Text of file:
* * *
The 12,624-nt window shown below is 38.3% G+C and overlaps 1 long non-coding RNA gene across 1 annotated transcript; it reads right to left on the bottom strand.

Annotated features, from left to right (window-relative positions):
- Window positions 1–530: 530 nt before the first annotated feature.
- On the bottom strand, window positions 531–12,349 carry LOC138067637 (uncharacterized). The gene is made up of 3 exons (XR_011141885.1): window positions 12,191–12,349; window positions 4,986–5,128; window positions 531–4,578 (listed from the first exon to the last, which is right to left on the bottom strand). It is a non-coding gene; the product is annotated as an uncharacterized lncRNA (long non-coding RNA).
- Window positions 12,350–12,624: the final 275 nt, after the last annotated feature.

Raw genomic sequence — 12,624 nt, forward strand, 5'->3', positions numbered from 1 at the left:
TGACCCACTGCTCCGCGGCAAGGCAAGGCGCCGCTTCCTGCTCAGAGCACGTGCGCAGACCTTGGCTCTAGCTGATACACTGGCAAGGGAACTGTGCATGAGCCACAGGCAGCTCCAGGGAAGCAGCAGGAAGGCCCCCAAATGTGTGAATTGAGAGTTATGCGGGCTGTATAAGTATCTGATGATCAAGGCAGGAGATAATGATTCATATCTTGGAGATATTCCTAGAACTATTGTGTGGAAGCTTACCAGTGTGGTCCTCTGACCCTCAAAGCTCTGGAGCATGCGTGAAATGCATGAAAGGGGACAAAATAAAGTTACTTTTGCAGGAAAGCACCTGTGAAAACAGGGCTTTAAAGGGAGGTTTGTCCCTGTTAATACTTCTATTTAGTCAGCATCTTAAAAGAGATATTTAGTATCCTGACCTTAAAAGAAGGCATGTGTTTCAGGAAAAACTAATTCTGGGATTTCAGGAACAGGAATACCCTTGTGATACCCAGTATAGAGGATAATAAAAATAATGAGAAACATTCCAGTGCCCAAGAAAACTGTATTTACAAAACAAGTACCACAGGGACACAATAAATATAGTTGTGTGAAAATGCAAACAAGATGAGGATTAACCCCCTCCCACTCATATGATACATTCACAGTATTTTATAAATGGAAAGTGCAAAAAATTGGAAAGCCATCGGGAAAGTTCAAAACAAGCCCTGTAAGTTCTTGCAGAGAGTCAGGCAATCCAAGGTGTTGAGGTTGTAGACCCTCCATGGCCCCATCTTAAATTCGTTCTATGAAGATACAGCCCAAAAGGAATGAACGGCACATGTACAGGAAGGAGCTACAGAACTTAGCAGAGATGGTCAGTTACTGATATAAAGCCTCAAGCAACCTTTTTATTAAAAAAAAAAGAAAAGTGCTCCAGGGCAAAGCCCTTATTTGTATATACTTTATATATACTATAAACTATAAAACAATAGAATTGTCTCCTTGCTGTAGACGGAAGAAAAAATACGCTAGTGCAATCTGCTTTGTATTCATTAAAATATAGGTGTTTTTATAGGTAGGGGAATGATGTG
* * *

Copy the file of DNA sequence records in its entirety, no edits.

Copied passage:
The 12,624-nt window shown below is 38.3% G+C and overlaps 1 long non-coding RNA gene across 1 annotated transcript; it reads right to left on the bottom strand.

Annotated features, from left to right (window-relative positions):
- Window positions 1–530: 530 nt before the first annotated feature.
- On the bottom strand, window positions 531–12,349 carry LOC138067637 (uncharacterized). The gene is made up of 3 exons (XR_011141885.1): window positions 12,191–12,349; window positions 4,986–5,128; window positions 531–4,578 (listed from the first exon to the last, which is right to left on the bottom strand). It is a non-coding gene; the product is annotated as an uncharacterized lncRNA (long non-coding RNA).
- Window positions 12,350–12,624: the final 275 nt, after the last annotated feature.

Raw genomic sequence — 12,624 nt, forward strand, 5'->3', positions numbered from 1 at the left:
TGACCCACTGCTCCGCGGCAAGGCAAGGCGCCGCTTCCTGCTCAGAGCACGTGCGCAGACCTTGGCTCTAGCTGATACACTGGCAAGGGAACTGTGCATGAGCCACAGGCAGCTCCAGGGAAGCAGCAGGAAGGCCCCCAAATGTGTGAATTGAGAGTTATGCGGGCTGTATAAGTATCTGATGATCAAGGCAGGAGATAATGATTCATATCTTGGAGATATTCCTAGAACTATTGTGTGGAAGCTTACCAGTGTGGTCCTCTGACCCTCAAAGCTCTGGAGCATGCGTGAAATGCATGAAAGGGGACAAAATAAAGTTACTTTTGCAGGAAAGCACCTGTGAAAACAGGGCTTTAAAGGGAGGTTTGTCCCTGTTAATACTTCTATTTAGTCAGCATCTTAAAAGAGATATTTAGTATCCTGACCTTAAAAGAAGGCATGTGTTTCAGGAAAAACTAATTCTGGGATTTCAGGAACAGGAATACCCTTGTGATACCCAGTATAGAGGATAATAAAAATAATGAGAAACATTCCAGTGCCCAAGAAAACTGTATTTACAAAACAAGTACCACAGGGACACAATAAATATAGTTGTGTGAAAATGCAAACAAGATGAGGATTAACCCCCTCCCACTCATATGATACATTCACAGTATTTTATAAATGGAAAGTGCAAAAAATTGGAAAGCCATCGGGAAAGTTCAAAACAAGCCCTGTAAGTTCTTGCAGAGAGTCAGGCAATCCAAGGTGTTGAGGTTGTAGACCCTCCATGGCCCCATCTTAAATTCGTTCTATGAAGATACAGCCCAAAAGGAATGAACGGCACATGTACAGGAAGGAGCTACAGAACTTAGCAGAGATGGTCAGTTACTGATATAAAGCCTCAAGCAACCTTTTTATTAAAAAAAAAAGAAAAGTGCTCCAGGGCAAAGCCCTTATTTGTATATACTTTATATATACTATAAACTATAAAACAATAGAATTGTCTCCTTGCTGTAGACGGAAGAAAAAATACGCTAGTGCAATCTGCTTTGTATTCATTAAAATATAGGTGTTTTTATAGGTAGGGGAATGATGTG